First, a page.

CULTIVABLE FUNGAL DIVERSITY IN THE FOREST SOIL DURING LITTER DEGRADATION: MICROCOSM STUDY AT DIFFERENT TEMPERATURE REGIMES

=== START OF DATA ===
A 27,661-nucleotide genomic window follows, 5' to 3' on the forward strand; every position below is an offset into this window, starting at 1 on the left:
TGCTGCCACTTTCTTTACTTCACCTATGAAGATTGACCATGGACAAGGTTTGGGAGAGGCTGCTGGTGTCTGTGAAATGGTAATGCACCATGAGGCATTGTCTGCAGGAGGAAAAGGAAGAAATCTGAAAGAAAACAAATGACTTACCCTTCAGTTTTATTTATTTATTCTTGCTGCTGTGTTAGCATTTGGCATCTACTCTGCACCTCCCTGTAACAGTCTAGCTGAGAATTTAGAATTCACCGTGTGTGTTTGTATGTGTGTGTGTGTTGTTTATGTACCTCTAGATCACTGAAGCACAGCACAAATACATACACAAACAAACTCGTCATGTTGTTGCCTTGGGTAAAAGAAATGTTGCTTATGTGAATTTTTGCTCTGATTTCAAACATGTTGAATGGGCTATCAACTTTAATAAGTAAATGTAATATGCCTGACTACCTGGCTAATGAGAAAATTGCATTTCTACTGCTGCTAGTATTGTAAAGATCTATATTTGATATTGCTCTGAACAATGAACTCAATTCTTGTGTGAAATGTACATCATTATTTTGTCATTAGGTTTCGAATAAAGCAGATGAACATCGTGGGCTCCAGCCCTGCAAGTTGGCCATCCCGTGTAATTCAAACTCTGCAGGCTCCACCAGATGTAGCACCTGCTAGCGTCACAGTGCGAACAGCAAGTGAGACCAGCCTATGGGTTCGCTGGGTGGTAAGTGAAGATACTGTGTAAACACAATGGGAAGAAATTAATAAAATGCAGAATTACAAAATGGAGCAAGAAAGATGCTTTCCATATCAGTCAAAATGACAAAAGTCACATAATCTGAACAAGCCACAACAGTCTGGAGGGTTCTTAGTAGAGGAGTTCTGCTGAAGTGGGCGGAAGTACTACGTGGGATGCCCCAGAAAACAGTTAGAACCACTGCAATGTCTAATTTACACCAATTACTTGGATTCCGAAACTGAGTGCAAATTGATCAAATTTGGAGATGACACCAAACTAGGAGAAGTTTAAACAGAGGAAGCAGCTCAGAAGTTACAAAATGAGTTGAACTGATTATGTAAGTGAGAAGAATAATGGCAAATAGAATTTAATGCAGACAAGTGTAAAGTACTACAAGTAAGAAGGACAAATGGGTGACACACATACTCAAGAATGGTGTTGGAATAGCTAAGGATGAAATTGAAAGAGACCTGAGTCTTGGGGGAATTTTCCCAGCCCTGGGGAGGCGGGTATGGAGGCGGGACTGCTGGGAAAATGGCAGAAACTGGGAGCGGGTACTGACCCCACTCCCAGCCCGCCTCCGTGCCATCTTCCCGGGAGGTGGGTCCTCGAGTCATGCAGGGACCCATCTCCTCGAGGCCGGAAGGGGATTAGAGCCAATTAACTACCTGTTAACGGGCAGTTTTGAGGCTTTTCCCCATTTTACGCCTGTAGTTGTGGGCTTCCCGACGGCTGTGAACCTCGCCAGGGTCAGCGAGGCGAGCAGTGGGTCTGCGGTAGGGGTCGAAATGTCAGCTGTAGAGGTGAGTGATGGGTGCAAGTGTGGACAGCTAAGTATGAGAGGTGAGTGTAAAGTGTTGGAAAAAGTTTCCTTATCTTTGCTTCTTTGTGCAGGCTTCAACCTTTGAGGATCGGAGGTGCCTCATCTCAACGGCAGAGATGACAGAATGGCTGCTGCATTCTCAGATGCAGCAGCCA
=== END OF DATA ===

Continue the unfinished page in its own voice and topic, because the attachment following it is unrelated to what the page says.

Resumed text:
In the soils of the forest ecosystems litter decomposition is an important part of the carbon cycle. Soil fungi play fundamental role in this process, however, our knowledge about their successive changes is very limited, and their potential abilities under global warming are unknown. The objective of this study was to evaluate the diversity of the cultivable soil fungi during the annual cycle of aspen leaves and branches decomposition in laboratory experiments at different temperatures. Monthly soil fungi were quantified by plating technique followed by estimation of the morphological data and identification to genus level by the authentic manuals. Successional changes in fungal communities were revealed, and 102 cultures of the frequent fungal morphotaxa were isolated. It was found that the fungal communities were dominated by Ascomycota and Mortierellomycota. Eleven representative isolates were chosen for further molecular phylogenetic analysis of the nuclear ribosomal internal transcribed spacer (ITS1 and ITS2) DNA sequencing. It was found that Penicillium, Mucor and Mortirella were dominated at the early stage of succession and occurred most frequently throughout the decomposition process. During litter decomposition the predominance and diversity of Ascomycota increased, especially at 12oC. The frequency of Pseudogymnoascus, Cephalotrichum and Trichocladium was higher at 2oC, whereas temperature rise to 22oC led to an increase in Oidiodendron abundance. We propose that succession was driven by a decrease in the easily degradable carbohydrates and a rise in stable compounds content. Our study demonstrated that temperature was a strong determinant of the soil fungi species composition during litter decomposition.
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